Essentially, this came down to a lack of training. I just hadn’t spent enough time in my new(ish) trisuit to know it could handle the distance. (Or more accurately, that my nether regions could…) So I played it safe, knowing that my swim, bike and run gear would see me through, with the penalty of time taken to change. So that’s my excuse for a 10 minute T2. And I don’t regret it at all.
Bike – 56 miles, 3:31:56
The early part of the bike course felt like I was absolutely flying. It’s always reassuring to race on roads you know well, like the climb up to Haddington. A throwback to my Edinburgh Triathletes days. The first aid station was a great boost too. It was basically like riding through a party, even the paramedics were celebrating.
After that came a hilly loop. It was tougher but to be honest, I was still loving it. To be honest, the “not so good” part of the bike course is the final run into Edinburgh through some still under construction housing estates. And that’s only ’cause it’s boring – the course itself is fine.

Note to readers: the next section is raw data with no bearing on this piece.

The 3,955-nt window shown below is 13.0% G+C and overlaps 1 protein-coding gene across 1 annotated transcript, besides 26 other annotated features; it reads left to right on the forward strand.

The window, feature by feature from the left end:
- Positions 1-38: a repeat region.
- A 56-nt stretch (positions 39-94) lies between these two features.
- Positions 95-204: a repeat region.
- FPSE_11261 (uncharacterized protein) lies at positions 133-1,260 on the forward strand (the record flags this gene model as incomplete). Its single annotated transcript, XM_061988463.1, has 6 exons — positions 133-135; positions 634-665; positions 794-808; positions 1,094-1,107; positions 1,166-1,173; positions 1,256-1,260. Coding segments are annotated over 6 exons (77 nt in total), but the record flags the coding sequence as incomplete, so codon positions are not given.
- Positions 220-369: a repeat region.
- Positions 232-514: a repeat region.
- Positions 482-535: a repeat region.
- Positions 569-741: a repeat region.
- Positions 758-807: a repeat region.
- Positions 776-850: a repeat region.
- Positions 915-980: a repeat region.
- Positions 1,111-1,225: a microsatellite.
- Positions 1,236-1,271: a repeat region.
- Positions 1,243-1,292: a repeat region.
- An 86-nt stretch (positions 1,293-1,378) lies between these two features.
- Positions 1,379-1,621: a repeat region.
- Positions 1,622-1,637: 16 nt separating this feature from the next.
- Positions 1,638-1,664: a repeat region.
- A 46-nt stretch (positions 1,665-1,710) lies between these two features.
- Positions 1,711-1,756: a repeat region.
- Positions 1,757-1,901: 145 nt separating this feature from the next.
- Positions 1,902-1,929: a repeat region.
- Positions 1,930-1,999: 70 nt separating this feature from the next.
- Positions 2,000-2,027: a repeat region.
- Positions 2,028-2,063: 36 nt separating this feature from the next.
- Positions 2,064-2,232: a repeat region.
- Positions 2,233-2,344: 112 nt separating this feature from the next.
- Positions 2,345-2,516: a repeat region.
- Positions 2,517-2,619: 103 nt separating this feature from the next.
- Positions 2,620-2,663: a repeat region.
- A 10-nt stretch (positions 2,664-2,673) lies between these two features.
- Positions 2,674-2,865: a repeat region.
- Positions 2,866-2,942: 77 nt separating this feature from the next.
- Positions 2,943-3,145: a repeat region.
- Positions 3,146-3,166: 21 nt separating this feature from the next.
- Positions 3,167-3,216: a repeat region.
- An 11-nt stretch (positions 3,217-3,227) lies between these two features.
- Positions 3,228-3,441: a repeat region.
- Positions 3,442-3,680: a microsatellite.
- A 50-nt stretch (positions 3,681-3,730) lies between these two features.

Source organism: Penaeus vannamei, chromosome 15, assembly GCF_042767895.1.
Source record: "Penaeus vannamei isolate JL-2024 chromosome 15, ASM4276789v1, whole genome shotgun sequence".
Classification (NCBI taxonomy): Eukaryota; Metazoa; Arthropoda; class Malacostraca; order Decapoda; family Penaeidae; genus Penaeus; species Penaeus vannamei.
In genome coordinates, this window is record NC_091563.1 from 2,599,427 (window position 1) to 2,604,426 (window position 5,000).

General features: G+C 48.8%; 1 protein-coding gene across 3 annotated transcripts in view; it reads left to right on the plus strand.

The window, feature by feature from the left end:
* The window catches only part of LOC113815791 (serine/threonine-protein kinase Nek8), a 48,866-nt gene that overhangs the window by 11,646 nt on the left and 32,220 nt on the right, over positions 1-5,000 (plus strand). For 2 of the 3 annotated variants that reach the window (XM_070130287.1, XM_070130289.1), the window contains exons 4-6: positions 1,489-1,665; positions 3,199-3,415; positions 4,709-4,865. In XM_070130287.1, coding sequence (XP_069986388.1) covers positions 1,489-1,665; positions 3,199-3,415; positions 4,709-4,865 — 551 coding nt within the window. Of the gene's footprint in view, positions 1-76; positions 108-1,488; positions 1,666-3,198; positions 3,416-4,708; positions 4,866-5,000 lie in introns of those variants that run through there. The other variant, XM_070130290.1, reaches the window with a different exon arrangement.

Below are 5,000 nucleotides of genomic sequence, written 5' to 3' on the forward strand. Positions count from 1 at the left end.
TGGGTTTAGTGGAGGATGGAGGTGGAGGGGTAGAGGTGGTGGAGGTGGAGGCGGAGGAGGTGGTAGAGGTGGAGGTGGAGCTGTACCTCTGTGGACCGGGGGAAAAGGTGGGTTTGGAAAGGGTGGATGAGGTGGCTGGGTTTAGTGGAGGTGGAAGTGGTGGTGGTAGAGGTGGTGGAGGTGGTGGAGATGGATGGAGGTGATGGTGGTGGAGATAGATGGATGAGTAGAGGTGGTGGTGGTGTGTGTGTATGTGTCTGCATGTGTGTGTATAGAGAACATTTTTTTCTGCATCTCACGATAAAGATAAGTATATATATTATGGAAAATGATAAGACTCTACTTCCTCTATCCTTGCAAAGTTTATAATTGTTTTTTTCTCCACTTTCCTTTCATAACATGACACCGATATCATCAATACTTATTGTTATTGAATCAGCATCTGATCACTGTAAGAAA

So honestly, I had a great time on the bike and was super-pleased with my time after a couple of similar distance training rides had taken considerably longer on open roads.
T2 – 0:05:43
T2 was pretty quick and uneventful. Again, I did a full change from bib-shorts to running shorts. I also took the time to put on suncream and put on my brand new M-Dot branded hat. It was absolutely roasting out there, as I was about to find out.
Run – 13.1 miles, 2:30:44
As soon as I started running, I realised how hot it was. Managed to catch a glimpse of my parents and say ‘Hi,’ before embarking on the first lap.
The first lap felt fine. I was working well and moving well. This was not to continue. As the coaches tell us when we’re in the pool “Take the first third for free, then start working”. I was working from the off, but it was feeling deceptively easy. I should have just taken it for free, nice and easy and saved something in the tank for later on.